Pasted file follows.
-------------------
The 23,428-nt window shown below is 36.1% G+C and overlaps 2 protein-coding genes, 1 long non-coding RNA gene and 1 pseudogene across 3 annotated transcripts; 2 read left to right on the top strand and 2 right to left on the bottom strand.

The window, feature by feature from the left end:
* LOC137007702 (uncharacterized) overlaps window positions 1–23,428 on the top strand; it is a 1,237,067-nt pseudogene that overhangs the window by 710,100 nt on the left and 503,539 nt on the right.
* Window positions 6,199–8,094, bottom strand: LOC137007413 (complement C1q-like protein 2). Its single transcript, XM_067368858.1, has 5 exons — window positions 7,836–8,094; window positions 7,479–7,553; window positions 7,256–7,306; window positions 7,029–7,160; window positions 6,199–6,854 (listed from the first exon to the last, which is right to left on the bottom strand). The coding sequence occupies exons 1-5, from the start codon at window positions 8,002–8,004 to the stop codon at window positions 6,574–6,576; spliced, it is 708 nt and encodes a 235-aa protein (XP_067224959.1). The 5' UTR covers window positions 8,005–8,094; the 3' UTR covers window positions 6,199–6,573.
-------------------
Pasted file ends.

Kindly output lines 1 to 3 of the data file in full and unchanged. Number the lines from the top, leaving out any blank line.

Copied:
The 23,428-nt window shown below is 36.1% G+C and overlaps 2 protein-coding genes, 1 long non-coding RNA gene and 1 pseudogene across 3 annotated transcripts; 2 read left to right on the top strand and 2 right to left on the bottom strand.

The window, feature by feature from the left end:
* LOC137007702 (uncharacterized) overlaps window positions 1–23,428 on the top strand; it is a 1,237,067-nt pseudogene that overhangs the window by 710,100 nt on the left and 503,539 nt on the right.